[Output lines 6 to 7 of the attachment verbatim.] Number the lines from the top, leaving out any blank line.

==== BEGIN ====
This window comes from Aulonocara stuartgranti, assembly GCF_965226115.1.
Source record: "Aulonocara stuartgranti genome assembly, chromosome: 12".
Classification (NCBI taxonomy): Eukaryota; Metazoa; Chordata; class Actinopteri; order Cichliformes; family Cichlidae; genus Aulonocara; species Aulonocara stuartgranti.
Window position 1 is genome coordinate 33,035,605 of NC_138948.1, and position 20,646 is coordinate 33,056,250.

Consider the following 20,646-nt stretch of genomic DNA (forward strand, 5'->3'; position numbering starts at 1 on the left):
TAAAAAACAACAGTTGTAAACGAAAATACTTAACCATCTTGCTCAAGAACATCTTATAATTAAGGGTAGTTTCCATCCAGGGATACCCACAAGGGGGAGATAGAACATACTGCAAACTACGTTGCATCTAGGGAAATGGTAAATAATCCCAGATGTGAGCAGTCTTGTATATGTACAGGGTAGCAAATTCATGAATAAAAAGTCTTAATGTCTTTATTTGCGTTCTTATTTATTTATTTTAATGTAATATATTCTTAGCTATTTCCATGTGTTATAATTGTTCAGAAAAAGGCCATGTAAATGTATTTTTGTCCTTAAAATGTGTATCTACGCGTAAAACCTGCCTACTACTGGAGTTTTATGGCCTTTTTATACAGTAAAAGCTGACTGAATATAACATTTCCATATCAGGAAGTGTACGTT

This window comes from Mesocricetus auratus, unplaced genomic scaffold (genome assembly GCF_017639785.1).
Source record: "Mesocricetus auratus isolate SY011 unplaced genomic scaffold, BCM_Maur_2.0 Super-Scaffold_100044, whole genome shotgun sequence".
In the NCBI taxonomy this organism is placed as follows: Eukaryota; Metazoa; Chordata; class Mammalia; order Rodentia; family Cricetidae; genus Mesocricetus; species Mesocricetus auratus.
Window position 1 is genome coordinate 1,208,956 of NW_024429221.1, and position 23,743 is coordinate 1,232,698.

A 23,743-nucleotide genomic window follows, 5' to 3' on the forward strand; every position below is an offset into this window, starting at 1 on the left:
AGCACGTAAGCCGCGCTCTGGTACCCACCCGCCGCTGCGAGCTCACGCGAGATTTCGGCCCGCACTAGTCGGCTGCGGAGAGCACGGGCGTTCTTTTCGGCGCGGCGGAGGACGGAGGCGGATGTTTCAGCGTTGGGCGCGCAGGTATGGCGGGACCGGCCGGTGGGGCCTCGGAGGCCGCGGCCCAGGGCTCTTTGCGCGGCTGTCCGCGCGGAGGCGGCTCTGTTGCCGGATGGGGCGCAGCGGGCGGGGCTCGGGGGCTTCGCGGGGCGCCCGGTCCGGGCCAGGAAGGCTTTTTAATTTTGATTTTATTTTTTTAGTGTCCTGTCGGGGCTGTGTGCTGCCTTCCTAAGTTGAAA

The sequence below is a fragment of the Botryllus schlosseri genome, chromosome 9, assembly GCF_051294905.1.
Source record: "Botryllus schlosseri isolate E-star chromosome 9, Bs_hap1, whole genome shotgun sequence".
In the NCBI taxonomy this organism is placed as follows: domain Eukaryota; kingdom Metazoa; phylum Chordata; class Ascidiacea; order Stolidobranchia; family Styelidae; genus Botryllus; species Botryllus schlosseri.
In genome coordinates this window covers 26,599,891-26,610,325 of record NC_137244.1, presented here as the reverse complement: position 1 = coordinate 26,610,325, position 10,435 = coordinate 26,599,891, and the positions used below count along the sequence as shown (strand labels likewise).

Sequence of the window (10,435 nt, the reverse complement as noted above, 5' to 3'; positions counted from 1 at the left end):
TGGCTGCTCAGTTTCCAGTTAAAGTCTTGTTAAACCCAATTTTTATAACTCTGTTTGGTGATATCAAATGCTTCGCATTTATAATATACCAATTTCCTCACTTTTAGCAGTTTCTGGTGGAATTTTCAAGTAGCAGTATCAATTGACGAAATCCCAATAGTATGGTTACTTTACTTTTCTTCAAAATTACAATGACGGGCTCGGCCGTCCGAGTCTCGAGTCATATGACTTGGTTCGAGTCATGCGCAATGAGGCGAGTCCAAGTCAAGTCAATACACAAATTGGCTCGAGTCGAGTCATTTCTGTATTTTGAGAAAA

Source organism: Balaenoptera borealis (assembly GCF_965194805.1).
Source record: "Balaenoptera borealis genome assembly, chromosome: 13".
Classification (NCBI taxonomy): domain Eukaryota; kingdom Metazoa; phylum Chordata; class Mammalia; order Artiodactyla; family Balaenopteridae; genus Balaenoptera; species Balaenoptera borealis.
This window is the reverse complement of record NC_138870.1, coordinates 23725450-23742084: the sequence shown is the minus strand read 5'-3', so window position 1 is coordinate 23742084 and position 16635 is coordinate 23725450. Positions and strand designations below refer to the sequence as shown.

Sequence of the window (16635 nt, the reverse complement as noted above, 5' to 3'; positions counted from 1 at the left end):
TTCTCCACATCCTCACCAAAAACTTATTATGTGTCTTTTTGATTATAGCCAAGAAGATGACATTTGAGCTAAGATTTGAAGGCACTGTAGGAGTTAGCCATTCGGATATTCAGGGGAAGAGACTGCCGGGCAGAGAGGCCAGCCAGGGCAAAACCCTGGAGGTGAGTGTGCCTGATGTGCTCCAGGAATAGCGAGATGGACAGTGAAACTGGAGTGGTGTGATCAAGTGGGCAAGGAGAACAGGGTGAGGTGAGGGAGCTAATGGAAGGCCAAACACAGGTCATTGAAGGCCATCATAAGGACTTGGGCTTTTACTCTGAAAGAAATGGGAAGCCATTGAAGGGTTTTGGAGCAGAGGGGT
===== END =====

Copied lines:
TAAAAAACAACAGTTGTAAACGAAAATACTTAACCATCTTGCTCAAGAACATCTTATAATTAAGGGTAGTTTCCATCCAGGGATACCCACAAGGGGGAGATAGAACATACTGCAAACTACGTTGCATCTAGGGAAATGGTAAATAATCCCAGATGTGAGCAGTCTTGTATATGTACAGGGTAGCAAATTCATGAATAAAAAGTCTTAATGTCTTTATTTGCGTTCTTATTTATTTATTTTAATGTAATATATTCTTAGCTATTTCCATGTGTTATAATTGTTCAGAAAAAGGCCATGTAAATGTATTTTTGTCCTTAAAATGTGTATCTACGCGTAAAACCTGCCTACTACTGGAGTTTTATGGCCTTTTTATACAGTAAAAGCTGACTGAATATAACATTTCCATATCAGGAAGTGTACGTT

This window comes from Mesocricetus auratus, unplaced genomic scaffold (genome assembly GCF_017639785.1).